ANN and ANFIS model is compared for the training stations in Table 2. The ANN model has the lowest RMSE (0.68 °C) and MAE (0.54 °C) for the Rasht station. The worst ANN estimates belong to the Ardabil station with the RMSE of 2.72 °C and MAE of 2.35 °C. In the case of ANFIS, the best and worst models were obtained for the Yasuj (RMSE = 0.29 °C, MAE = 0.25 °C) and Tabriz (RMSE = 2.19 °C, MAE = 1.91 °C) stations. It can be obviously seen from Table 2 that the ANFIS model (RMSE ranges 0.29–2.19) are better than the ANN (RMSE ranges 0.68–2.72) in training period.
Table 2. Summary of the training process of ANN and ANFIS models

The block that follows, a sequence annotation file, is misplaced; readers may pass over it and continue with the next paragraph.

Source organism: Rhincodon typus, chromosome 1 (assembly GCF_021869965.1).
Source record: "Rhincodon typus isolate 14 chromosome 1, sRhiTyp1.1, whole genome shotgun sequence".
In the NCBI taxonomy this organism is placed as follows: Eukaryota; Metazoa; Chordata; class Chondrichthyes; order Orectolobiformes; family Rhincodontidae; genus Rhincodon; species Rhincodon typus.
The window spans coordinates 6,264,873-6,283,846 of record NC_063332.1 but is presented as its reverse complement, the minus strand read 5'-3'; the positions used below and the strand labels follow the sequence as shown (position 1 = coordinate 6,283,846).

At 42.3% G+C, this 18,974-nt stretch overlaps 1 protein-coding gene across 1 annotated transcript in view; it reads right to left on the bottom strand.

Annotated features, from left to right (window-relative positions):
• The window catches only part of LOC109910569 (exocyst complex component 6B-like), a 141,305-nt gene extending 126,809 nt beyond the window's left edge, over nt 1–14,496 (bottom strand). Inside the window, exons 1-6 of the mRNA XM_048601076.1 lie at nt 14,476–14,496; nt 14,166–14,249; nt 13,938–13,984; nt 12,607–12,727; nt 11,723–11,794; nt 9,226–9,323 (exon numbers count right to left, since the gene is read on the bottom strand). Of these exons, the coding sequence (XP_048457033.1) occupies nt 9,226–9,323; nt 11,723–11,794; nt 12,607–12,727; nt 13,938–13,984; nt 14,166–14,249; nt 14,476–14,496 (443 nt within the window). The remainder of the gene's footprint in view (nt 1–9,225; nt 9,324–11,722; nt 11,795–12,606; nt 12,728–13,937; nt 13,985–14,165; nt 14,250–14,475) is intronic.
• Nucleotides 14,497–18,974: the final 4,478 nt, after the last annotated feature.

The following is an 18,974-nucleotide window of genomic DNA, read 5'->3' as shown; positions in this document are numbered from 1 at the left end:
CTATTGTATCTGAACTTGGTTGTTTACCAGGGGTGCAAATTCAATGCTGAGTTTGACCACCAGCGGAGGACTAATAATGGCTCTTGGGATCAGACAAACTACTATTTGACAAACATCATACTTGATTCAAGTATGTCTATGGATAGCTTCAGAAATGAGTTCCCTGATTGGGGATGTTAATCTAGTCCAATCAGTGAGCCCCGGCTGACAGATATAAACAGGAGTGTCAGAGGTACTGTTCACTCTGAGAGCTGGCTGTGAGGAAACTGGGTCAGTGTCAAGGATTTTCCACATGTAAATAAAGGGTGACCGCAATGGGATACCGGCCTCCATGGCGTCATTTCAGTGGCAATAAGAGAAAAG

Testing results of the ANN and ANFIS model for each station are given in Table 3. It is clear from the table that the RMSE values range from 0.1.53 to 4.20 °C differ from the observed value for the ANN model, while the RMSE values range from 0.1.18 to 9.25 °C differ from the observed. For the ANN model, the maximum RMSE (4.20 °C) and MAE (3.79 °C) values were found for the Zahedan station. For the ANFIS model, however, the maximum RMSE and MAE values were found to be 9.25 and 7.91 °C in the Bandar-e-Abbas station. However, the best ANN (RMSE = 1.53 °C, MAE = 1.27 °C) and ANFIS (RMSE = 1.18 C° MAE = 0.82 °C) results were found for the Yazd station. It is clearly seen from Table 3 that the performance values of the ANN model are generally better than the performance values of the ANFIS model in long-term monthly temperature prediction. In seven of ten stations, the ANN model performs better than the ANFIS model. The maximum R2 values between the observed and predicted values for the ANN and ANFIS models were found to be 0.995 and 0.999 in Semnan and Shiraz meteorological stations, respectively. However, the minimum R2 values were respectively found as 0.921 and 0.876 for the ANN and ANFIS models in Bandar-e-Abbas station. Both ANN and ANFIS models give poor estimates for the coastal stations (Bandar-e-Abbas and Bushehr). The reason behind this may be the fact that most of the training data composed of inland stations. The training data samples may be not enough for learning the coastal stations.